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Japan Torus-60
Device typeTokamak
LocationIbaraki Prefecture, Japan
AffiliationJapan Atomic Energy Agency
Technical specifications
Major radius3.4 m (11 ft)
Minor radius1.0 m (3 ft 3 in)
Plasma volume90 m3
Magnetic field4 T (40,000 G) (toroidal)
Year(s) of operation1985–2010
Succeeded byJT-60SA
Related devicesTFTR

JT-60 (short for Japan Torus-60) is a large research tokamak, the flagship of Japan's magnetic fusion program, previously run by the Japan Atomic Energy Research Institute (JAERI) and currently run by the Japan Atomic Energy Agency's (JAEA) Naka Fusion Institute in Ibaraki Prefecture.[1] It is properly an advanced tokamak, including a D-shaped plasma cross-section and active feedback control.

First designed in the 1970s as the "Breakeven Plasma Test Facility" (BPTF),[2] the goal of the system was to reach breakeven fusion power, a goal set for the US's TFTR, the UK's JET and the Soviet T-15. JT-60 began operations in 1985, and like the TFTR and JET that began operations only shortly before it, JT-60 demonstrated performance far below predictions.

Over the next two decades, JET and JT-60 led the effort to regain the performance originally expected of these machines. JT-60 underwent two major modifications during this time, producing JT-60A, and then JT-60U (for "upgrade"). These changes resulted in significant improvements in plasma performance. As of 2018, JT-60 currently holds the record for the highest value of the fusion triple product achieved: 1.77×1028 K·s·m−3 = 1.53×1021 keV·s·m−3.[3][4] To date, JT-60 has the world record for the hottest ion temperature ever achieved (522 million °C); this record defeated the TFTR machine at Princeton in 1996.[5]

In 2020, JT60 was upgraded to JT-60SA. In 2021 and 2022, a poloidal field coil short circuit was investigated, and repairs were done.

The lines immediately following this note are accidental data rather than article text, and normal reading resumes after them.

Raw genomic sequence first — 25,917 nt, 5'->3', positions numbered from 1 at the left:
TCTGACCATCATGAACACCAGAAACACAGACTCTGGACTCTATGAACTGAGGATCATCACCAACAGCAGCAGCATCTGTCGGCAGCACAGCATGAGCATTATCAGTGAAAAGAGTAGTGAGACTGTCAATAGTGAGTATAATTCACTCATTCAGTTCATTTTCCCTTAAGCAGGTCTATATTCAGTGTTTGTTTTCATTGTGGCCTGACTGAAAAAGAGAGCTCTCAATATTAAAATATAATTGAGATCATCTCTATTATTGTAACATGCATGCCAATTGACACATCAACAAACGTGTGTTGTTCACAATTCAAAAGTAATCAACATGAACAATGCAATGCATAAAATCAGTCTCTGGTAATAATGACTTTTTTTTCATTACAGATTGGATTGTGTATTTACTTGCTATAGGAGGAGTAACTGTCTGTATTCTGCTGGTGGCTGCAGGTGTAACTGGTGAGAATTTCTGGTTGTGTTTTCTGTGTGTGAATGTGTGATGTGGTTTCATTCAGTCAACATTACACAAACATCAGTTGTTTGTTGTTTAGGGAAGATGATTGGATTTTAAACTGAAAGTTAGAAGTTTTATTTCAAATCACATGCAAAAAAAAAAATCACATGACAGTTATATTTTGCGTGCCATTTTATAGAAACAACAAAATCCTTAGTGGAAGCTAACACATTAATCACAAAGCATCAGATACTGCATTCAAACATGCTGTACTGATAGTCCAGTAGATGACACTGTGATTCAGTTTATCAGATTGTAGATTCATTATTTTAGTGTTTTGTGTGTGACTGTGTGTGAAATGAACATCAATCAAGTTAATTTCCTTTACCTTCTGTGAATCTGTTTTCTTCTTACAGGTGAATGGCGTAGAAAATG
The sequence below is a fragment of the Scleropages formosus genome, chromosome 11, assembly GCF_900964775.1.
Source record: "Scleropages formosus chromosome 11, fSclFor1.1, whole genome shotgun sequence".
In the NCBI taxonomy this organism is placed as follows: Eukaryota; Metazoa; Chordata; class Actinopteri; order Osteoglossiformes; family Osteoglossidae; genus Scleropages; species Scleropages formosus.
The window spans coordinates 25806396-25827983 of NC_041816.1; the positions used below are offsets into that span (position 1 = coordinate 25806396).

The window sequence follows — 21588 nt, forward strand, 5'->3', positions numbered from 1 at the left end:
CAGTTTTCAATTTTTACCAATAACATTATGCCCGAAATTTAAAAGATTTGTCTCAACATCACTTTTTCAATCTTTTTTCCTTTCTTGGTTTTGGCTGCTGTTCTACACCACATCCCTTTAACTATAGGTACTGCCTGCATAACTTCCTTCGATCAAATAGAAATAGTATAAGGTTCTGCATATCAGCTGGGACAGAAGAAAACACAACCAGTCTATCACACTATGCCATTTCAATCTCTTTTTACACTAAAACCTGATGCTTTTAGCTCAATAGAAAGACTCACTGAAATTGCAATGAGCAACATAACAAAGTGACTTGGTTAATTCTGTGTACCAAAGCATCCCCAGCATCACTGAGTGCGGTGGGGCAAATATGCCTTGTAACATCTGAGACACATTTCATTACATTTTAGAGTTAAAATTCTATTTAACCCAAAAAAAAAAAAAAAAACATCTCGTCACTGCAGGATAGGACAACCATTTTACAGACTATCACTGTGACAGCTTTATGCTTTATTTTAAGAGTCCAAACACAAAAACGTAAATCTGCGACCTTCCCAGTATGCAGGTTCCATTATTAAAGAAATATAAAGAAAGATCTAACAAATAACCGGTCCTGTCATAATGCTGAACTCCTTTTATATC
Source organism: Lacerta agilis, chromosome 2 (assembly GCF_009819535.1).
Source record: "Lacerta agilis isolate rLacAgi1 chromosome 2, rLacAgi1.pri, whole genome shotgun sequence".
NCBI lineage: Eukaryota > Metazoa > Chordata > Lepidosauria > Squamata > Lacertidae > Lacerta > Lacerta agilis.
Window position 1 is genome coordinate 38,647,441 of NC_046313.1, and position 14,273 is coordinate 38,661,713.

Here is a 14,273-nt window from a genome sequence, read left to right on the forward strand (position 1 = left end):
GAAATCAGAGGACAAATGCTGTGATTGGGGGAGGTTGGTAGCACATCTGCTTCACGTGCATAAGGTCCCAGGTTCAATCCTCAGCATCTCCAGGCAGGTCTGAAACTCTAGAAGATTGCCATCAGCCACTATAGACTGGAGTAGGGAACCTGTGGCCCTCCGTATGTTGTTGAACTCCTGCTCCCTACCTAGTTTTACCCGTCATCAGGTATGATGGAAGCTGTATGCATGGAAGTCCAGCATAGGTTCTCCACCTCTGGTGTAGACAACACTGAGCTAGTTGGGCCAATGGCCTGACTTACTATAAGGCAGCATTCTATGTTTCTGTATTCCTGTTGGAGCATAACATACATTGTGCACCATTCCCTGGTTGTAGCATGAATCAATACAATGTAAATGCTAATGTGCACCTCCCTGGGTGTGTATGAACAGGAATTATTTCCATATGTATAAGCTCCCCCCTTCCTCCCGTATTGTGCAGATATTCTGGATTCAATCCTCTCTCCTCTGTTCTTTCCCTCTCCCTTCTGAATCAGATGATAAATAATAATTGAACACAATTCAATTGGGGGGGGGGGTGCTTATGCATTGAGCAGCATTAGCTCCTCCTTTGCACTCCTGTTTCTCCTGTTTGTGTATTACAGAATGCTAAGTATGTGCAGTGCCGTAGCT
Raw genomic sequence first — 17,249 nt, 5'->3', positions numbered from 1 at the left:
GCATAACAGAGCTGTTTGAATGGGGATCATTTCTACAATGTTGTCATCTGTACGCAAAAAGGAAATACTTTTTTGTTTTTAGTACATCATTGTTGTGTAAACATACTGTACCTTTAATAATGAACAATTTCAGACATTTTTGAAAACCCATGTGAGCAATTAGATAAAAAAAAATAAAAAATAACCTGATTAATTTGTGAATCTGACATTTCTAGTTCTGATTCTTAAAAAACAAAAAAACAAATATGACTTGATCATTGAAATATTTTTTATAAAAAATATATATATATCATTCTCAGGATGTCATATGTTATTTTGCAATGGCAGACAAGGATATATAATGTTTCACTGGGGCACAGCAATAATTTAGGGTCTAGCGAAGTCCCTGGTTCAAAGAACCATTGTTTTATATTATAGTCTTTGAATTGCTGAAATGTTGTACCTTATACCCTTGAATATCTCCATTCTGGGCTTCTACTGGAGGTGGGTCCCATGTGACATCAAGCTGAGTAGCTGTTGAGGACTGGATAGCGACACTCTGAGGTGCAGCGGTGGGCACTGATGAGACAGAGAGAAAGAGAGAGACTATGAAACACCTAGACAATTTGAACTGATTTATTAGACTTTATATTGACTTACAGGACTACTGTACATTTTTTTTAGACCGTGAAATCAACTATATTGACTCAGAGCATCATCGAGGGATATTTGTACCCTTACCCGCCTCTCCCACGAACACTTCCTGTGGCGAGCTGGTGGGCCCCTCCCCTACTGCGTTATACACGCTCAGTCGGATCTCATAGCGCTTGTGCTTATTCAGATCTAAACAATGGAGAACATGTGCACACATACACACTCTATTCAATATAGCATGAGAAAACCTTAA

JT-60U (Upgrade)[edit]

During deuterium (D–D fuel) plasma experiments in 1998, plasma conditions were achieved which would have achieved break-even—the point where the power produced by the fusion reactions equals the power supplied to operate the machine—if the D–D fuel were replaced with a 1:1 mix of deuterium and tritium (D–T fuel). JT-60 does not have the facilities to handle tritium; only the JET tokamak in the United Kingdom has such facilities as of 2018. In fusion terminology, JT-60 achieved conditions which in D–T would have provided a fusion energy gain factor (the ratio of fusion power to input power) Q = 1.25.[6][7][8] A self-sustaining nuclear fusion reaction would need a value of Q that is greater than 5.[3][9][10]

In 2005, ferritic steel (ferromagnet) tiles were installed in the vacuum vessel to correct the magnetic field structure and hence reduce the loss of fast ions.[11][12] On May 9, 2006, the JAEA announced that the JT-60 had achieved a 28.6 second plasma duration time.[11] The JAEA used new parts in the JT-60, having improved its capability to hold the plasma in its powerful toroidal magnetic field. The main future objective of JT-60 is to realize high-beta steady-state operation in the use of reduced radio-activation ferritic steel in a collision-less regime.